Marquez I can deal with. But, as I’ve said, I’m very opposed to dealing Hughes. But it’s not like the Yanks didn’t budge.

Update: As for Haren, Mike at Canyon of Heroes has the perfect quote:

“Trading away any of our top prospects for Haren is a sure fire way of making the Javier Vazquez mistake all over again.”


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Jon Albaladejo   |   RHP

Albaladejo was born and raised in San Juan, Puerto Rico and became the first player ever drafted out of Colegio Janil High School when the Giants selected him in the 34th round (1021st overall) of the 2000 draft. Albaladejo didn’t sign, and instead headed to Miami-Dade College, a 2-yr institution. After a soild but unspectacular year with the Sharks, Albaladejo re-entered the draft pool in 2001, and was taken by the Pirates in the 19th round (564 overall). He signed with the Bucco’s in the days following the draft.

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According to a report in The Daily News, the Yankees are moving on from Johan Santana for now and are, for some reason, turning their attention to Dan Haren. After days of negotiating with the Twins, the Yanks threw in the towel last night when Bill Smith wouldn’t, inexplicably, accept an offer of Phil Hughes, Melky Cabrera and someone else for one year of Johan Santana.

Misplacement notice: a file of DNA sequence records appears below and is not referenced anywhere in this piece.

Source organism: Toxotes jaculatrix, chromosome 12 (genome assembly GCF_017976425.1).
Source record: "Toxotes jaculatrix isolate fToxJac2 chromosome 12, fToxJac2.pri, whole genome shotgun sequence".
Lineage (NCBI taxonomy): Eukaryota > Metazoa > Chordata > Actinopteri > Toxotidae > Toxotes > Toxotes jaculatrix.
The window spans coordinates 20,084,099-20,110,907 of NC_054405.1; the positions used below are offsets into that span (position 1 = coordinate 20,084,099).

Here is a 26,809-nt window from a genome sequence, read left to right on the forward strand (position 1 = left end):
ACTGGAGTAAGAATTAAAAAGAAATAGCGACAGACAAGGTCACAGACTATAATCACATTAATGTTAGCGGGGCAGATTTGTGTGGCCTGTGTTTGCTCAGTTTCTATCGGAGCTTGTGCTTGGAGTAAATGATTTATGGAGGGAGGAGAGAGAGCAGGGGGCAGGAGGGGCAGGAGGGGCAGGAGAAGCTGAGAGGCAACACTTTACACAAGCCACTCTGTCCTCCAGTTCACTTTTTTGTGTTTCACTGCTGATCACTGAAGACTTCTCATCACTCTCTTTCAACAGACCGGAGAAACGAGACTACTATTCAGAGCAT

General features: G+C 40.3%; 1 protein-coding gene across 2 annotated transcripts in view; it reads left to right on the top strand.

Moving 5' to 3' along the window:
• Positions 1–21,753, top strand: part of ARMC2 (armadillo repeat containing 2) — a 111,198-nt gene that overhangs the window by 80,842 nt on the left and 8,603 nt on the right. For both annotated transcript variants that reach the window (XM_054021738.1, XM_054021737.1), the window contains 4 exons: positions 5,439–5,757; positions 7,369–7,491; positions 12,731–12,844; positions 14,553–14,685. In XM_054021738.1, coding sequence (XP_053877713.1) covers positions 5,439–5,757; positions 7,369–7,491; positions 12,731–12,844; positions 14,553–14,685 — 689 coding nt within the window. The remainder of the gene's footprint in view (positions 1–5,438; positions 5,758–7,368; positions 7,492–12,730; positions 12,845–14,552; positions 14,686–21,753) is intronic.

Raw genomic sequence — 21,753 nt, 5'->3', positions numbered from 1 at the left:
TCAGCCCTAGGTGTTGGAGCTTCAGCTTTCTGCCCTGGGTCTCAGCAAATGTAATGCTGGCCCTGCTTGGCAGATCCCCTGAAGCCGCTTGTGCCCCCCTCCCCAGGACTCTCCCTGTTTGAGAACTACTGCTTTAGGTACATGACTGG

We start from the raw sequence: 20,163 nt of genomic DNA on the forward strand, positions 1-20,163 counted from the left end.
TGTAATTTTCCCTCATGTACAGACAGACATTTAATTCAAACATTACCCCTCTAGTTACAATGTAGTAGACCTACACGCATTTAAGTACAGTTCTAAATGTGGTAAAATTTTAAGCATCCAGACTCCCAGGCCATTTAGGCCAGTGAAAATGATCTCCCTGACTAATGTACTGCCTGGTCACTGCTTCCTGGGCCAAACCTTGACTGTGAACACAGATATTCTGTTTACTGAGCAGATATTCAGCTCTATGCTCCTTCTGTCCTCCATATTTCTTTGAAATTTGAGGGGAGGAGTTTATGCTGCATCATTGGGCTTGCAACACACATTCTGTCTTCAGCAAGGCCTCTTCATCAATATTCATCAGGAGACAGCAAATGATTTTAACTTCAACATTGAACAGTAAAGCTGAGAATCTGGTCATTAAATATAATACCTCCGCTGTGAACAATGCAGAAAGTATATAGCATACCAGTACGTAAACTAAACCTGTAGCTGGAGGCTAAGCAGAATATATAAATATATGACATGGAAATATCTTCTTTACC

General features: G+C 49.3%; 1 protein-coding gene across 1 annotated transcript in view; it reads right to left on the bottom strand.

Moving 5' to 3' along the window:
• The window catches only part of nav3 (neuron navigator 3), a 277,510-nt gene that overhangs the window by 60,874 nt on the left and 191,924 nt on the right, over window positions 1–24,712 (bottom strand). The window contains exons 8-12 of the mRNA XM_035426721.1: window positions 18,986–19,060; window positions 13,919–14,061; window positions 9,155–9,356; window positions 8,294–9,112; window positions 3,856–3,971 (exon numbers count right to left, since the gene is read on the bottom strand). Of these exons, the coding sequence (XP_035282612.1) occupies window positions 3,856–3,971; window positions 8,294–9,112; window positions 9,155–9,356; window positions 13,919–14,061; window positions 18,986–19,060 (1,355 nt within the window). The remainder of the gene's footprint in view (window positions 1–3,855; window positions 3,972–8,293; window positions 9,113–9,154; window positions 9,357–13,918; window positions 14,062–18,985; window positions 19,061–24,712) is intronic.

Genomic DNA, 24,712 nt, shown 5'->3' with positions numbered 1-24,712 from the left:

Mark Feinsand, relying on an anonymous sources, notes that the Twins couldn’t pull the trigger. “I just don’t think they were ready to do a deal,” his source said.

But more alarming is the news that the Yanks could turn their attention to Dan Haren. Here’s what Feinsand had to say:

According to a second source, the Yankees now plan to turn their attention toward Oakland starter Dan Haren, who is currently being shopped. Although the righthander, 27, isn’t as proven as Santana, 28, he is more attractive in a financial sense, as he is set to make $4 million in 2008 and $5.5 million in 2009 with a 2010 option for $6.75 million.

Oakland GM Billy Beane is said to be looking for a package of four players in exchange for Haren, with Hughes and Cabrera once again the likely centerpieces if the Yankees are to be serious players.

While I was warming up to the idea of trading Hughes for Santana, I cannot, under any circumstances, imagine a scenario where Dan Haren will be better than Phil Hughes over the next six seasons. Just say no to this trade.

Haren made his Major League debut at 22, and he’s developed into a pretty good pitcher at home in a gigantic pitcher’s park. He put together a very solid season last year – 15-9, 3.07, 192:55 K:BB in 222.2 IP – and will give a team around 220 innings every season. Notably, this season was a bit an outlier for Haren. He lowered his ERA by over a run from 2006 and outperformed his 90th PECOTA percentile. Until he does it again, I’m more inclined to view Haren s a pitcher who will turn out an ERA around 4.20 and a VORP of about 30.